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Hooking events

Outcome provides multiple methods for user code to intercept various lifecycle events which occur. The deepest method is simply to inherit from basic_result or basic_outcome, and override member functions, for which you will need to study the source code as that form of customisation is out of scope for this tutorial.

Another option is to supply a custom NoValuePolicy (see preceding section). From Outcome v2.2 onwards, intercepting construction, copies and moves requires a custom NoValuePolicy.

Before Outcome v2.2, there was an ADL discovered event hook mechanism for intercepting construction, copies and moves (it was found to be brittle, error prone and surprising in empirical use, which is why it was replaced). The ADL discovered event hooks still function in Outcome v2.2 and later if BOOST_OUTCOME_ENABLE_LEGACY_SUPPORT_FOR is set to less than 220 to enable emulation.

You will note that the naming is simply one of hook_* => on_*, the parameters remain identical. This eases porting code from Outcome v2.1 to v2.2, it’s usually just a case of copy-pasting the ADL hook code into a custom NoValuePolicy.

Policy set event hooks (Outcome v2.2 onwards):

ADL discovered event hooks (before Outcome v2.2):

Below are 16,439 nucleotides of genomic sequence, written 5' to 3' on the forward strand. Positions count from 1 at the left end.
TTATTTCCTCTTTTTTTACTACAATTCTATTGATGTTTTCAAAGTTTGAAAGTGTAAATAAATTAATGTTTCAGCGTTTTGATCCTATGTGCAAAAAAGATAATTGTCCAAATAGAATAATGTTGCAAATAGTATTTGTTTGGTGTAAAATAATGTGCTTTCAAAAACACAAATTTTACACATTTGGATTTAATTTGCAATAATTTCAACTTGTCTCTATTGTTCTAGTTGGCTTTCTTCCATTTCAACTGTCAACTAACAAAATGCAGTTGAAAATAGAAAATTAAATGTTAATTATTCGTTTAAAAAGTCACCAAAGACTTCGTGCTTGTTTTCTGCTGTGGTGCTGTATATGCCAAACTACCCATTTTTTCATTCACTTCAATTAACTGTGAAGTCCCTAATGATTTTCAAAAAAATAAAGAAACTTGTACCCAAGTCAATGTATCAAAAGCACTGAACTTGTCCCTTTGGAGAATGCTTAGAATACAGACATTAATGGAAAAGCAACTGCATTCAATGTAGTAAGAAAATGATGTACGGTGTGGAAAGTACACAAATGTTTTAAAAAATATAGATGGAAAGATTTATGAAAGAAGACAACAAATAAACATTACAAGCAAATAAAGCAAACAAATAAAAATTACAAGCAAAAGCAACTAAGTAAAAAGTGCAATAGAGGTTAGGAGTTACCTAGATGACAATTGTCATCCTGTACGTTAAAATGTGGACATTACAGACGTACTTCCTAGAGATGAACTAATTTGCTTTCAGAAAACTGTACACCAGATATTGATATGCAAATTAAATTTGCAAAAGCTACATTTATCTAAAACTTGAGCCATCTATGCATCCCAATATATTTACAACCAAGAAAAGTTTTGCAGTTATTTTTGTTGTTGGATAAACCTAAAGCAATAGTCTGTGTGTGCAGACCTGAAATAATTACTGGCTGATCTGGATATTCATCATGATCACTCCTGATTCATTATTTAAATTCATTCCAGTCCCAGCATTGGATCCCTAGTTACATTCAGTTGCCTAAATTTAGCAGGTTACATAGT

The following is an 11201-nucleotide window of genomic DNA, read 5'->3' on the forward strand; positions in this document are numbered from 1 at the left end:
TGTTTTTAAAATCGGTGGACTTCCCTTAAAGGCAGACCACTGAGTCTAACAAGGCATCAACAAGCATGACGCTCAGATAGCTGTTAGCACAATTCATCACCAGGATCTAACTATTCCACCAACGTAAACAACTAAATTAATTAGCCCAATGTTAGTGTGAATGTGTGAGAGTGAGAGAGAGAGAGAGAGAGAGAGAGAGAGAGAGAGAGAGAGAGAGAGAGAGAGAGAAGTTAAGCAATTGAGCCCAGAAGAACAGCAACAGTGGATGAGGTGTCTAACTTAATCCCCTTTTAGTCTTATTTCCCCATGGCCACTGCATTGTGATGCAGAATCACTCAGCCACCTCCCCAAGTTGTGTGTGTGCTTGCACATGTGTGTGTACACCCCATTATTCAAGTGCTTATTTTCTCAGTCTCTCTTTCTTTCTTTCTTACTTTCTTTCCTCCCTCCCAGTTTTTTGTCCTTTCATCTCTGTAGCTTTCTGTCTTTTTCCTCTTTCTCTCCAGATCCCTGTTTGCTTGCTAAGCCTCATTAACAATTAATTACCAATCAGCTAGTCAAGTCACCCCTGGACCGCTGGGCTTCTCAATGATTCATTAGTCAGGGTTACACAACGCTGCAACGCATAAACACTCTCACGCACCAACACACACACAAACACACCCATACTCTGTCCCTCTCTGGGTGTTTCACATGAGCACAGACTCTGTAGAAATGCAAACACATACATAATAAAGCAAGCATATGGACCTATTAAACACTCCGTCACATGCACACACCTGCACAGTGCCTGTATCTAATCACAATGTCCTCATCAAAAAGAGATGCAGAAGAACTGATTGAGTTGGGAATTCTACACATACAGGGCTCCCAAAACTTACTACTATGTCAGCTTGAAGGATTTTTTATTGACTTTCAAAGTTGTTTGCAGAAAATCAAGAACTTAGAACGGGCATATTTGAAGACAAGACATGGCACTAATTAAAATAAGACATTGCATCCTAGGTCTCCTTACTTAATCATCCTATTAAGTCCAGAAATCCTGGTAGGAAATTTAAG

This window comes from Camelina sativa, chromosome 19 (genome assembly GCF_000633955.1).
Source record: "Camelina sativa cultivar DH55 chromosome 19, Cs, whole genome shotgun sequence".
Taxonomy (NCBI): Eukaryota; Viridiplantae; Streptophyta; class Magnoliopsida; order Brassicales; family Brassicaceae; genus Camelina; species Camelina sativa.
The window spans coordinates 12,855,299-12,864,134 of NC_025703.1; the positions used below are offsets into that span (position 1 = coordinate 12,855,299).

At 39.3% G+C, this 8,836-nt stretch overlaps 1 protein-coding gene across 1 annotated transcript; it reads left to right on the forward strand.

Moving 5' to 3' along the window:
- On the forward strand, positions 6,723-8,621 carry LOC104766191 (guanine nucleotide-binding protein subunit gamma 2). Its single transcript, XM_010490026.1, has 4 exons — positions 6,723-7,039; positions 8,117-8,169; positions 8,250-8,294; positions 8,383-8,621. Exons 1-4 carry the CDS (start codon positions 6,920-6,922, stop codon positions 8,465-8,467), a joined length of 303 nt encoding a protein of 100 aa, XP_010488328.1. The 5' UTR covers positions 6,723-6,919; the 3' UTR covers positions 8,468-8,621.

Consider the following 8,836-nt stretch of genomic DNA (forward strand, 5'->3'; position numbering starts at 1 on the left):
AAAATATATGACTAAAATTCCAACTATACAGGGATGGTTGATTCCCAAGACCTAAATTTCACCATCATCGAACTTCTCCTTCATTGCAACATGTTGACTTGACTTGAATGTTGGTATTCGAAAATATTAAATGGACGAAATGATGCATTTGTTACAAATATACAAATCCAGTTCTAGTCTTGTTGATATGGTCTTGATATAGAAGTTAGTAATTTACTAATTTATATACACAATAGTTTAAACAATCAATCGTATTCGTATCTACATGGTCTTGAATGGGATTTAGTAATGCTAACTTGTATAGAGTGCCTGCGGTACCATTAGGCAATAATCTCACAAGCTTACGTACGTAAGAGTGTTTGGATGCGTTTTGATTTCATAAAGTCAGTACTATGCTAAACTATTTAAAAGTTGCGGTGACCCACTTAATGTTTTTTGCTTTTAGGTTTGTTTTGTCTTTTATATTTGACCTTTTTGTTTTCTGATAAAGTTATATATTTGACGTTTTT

One criticism often levelled against library-based exception throw alternatives is that they do not provide as rich a set of facilities as C++ exception throws. This section shows you how to configure Outcome, using the event hooks, to take a stack backtrace on construction of an errored result<T, error_code>, and if that result<T, error_code> should ever be converted into an outcome<T, error_code, std::exception_ptr>, a custom std::exception_ptr will be just-in-time synthesised consisting of the std::system_error for the error code, plus an expanded message string containing the stack backtrace of where the error originally occurred.

One can see the use case for such a configuration where low-level, deterministic, fixed latency code is built with result, and it dovetails into higher-level application code built with outcome where execution time guarantees are not important, and thus where a malloc is okay. One effectively has constructed a “lazy indeterminism”, or “just-in-time indeterminism” mechanism for handling failure, but with all the rich information of throwing C++ exceptions.

Last revised: September 16, 2020 at 11:58:04 +0100

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